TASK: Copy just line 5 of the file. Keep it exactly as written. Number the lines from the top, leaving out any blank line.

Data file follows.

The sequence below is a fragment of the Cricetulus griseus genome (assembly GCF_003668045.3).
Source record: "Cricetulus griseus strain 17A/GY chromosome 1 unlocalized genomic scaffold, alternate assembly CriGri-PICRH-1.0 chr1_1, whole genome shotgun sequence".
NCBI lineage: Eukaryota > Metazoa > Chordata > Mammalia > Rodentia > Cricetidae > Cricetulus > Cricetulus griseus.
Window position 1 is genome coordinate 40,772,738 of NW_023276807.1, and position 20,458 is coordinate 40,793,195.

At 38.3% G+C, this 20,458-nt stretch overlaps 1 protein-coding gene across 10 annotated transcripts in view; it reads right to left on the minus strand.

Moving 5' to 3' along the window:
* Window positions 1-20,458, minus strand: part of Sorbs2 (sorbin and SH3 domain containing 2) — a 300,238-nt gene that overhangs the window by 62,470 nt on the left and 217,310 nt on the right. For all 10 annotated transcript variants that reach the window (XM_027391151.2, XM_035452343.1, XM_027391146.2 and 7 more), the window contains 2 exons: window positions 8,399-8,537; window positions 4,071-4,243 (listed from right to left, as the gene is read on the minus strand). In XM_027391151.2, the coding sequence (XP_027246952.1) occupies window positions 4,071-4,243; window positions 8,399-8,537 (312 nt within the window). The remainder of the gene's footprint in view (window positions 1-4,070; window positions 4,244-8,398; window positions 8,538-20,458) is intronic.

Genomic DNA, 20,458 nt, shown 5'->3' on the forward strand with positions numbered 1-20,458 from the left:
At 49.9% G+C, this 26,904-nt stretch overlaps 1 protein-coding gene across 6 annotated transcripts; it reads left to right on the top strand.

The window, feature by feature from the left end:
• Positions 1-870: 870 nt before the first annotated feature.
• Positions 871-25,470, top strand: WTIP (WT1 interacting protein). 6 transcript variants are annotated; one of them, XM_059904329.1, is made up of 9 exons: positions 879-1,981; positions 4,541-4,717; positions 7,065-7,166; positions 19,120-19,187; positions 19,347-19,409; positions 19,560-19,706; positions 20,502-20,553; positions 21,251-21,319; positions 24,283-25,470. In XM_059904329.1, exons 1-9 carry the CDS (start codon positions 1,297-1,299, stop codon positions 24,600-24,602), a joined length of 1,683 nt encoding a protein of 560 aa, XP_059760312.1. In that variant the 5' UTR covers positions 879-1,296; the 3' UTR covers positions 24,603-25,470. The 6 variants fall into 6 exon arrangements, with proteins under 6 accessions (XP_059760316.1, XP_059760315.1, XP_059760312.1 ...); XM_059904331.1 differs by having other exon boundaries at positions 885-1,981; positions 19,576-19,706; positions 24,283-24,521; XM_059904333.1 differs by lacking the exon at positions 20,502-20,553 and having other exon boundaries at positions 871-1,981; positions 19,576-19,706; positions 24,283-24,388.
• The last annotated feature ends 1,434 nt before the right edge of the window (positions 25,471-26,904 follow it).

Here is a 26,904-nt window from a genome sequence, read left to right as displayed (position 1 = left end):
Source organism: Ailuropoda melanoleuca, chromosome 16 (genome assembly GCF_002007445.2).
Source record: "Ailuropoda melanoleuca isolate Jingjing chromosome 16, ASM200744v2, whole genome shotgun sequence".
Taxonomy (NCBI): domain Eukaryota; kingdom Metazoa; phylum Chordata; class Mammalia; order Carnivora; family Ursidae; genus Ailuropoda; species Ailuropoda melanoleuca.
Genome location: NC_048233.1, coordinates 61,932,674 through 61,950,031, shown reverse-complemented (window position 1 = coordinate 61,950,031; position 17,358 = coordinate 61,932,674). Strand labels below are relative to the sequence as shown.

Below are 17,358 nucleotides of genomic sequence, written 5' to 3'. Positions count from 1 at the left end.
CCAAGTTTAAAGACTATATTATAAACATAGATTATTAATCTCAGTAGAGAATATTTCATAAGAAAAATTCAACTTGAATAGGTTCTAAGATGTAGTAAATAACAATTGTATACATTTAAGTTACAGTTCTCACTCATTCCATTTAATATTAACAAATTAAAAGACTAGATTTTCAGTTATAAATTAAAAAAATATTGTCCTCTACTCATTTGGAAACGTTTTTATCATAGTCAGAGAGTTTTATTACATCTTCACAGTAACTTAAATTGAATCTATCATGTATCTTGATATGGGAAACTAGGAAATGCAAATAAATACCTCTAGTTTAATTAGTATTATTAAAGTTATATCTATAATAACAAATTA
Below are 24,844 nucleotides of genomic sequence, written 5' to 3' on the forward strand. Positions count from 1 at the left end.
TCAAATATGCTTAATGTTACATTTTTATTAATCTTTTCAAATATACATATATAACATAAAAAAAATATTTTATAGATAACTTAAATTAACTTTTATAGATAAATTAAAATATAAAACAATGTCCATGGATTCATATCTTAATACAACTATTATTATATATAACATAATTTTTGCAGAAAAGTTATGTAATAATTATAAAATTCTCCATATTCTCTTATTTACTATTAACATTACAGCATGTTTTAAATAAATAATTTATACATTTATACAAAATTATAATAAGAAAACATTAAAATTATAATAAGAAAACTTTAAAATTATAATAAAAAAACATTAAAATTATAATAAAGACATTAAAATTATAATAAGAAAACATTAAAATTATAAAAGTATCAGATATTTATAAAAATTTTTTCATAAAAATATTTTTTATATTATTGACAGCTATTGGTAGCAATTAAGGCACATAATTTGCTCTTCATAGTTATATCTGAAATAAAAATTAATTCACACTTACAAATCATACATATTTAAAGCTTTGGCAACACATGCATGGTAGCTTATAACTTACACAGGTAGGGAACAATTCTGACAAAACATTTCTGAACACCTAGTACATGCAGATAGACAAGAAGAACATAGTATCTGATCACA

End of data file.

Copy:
At 38.3% G+C, this 20,458-nt stretch overlaps 1 protein-coding gene across 10 annotated transcripts in view; it reads right to left on the minus strand.